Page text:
Today I am delighted to be hosting Christopher Dean, creator of the tabletop RPG ‘I Love The Corps’. (You can find out all about this awesome game here: http://www.ilovethecorps.com/)
He currently has a kickstarter campaign running to make the money needed to produce the awesome art needed for the project. Any help you could give would be enormously appreciated: https://www.kickstarter.com/projects/222832406/i-love-the-corps-an-action-horror-and-military-sci
Without further ado, I hand over to Christopher to talk about his journey from games creator to writer:
From Writer, to Everything Else
My name is Christopher (Chris, unless I am being formal) Dean, and I am currently ‘living the dream’ I have had for a long time, and facing the reality of actually knowing I will see books with my name on published.
The books in question are the three core books for ‘I Love the Corps’, a military sci-fi and horror role-playing game I designed. (For the uninitiated, think Dungeons and Dragons, but replace wizards fighting goblins with diehard marines vs alien monstrosities, and you have the right idea.)
I’ve wanted to be a writer for as long as I have been able to write down my ideas into coherent stories, but there were two major things that put me off really trying to get into it as a young one. Reason the first: though I am a fantastic ideas man, I could never, ever finish off a big story idea before more popped into my head. Reason the second: the concept of how you ‘get into it’ generally involved having a portfolio to present to people, and due to reason 1, I never really tried hard enough to make this happen.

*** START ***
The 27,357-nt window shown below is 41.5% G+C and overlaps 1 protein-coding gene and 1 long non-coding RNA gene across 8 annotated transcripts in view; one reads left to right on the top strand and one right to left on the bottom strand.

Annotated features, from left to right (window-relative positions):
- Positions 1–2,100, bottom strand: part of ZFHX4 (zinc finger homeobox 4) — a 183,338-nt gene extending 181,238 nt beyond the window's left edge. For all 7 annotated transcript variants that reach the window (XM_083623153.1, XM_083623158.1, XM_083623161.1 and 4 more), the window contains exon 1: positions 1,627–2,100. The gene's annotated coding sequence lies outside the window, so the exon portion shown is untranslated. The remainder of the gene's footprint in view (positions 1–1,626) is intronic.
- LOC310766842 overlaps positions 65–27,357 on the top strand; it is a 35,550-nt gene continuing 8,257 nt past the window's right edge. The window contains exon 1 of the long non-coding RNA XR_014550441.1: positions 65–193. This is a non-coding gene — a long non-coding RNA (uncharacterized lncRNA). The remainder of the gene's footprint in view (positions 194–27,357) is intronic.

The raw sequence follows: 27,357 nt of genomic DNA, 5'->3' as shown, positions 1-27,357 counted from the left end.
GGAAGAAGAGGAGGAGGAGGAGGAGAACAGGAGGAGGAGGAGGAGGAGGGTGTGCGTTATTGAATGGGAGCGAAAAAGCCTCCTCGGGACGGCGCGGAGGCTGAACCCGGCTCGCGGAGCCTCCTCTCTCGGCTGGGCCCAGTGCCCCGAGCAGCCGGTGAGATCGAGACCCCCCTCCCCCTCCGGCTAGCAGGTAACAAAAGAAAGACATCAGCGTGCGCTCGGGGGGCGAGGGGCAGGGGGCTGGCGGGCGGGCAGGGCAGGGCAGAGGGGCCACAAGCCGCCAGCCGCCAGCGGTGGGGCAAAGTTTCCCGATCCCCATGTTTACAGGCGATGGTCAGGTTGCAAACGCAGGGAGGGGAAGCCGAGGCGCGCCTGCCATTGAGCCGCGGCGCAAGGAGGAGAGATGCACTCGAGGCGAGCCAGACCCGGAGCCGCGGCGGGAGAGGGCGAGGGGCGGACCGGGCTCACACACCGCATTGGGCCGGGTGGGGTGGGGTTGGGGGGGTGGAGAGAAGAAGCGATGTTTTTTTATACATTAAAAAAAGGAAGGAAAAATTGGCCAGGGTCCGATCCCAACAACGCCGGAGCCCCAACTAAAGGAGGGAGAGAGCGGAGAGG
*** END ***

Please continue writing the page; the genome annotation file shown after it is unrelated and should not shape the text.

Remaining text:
When I hit my late 20s, realisation dawned on me: I had been successfully telling and giving others the chance to contribute to and complete my stories for the entire 16 years I had been largely Games Mastering role-playing game campaigns. 12 years ago was when I first created the game that became known as I Love the Corps as a very basic, largely free-form game. Why did I create this game? Because I wanted a system that did brutal, gung-ho, action, sci-fi horror, just like the movies, and I could not find one that did what I wanted, the way I wanted.
It still never occurred to me I should do that as a living. What caused that realisation?
Other people. I have been running the game at conventions for the last three years, and the first time I did it, people wanted to buy it, and were confused and surprised when they couldn’t.
This gave me the drive to finally believe I could be a writer (I find that rarely ever comes on its own, as we artistic types are highly self-critical, it seems. I need a kick. Or several.)
But RPGs are big tasks to undertake, especially when you’re a largely one-man team writing, producing and coordinating freelancers and volunteers to do all of the things you can’t do, to turn it into a set of books which make a pen and paper game.
I quit my full time day job in June 2015; I had changed jobs, to a job that should have been less hours, and turned out not to be, and consumed too much of my time to allow me to write in my spare time, so I decided to get this darn game finished, living off savings.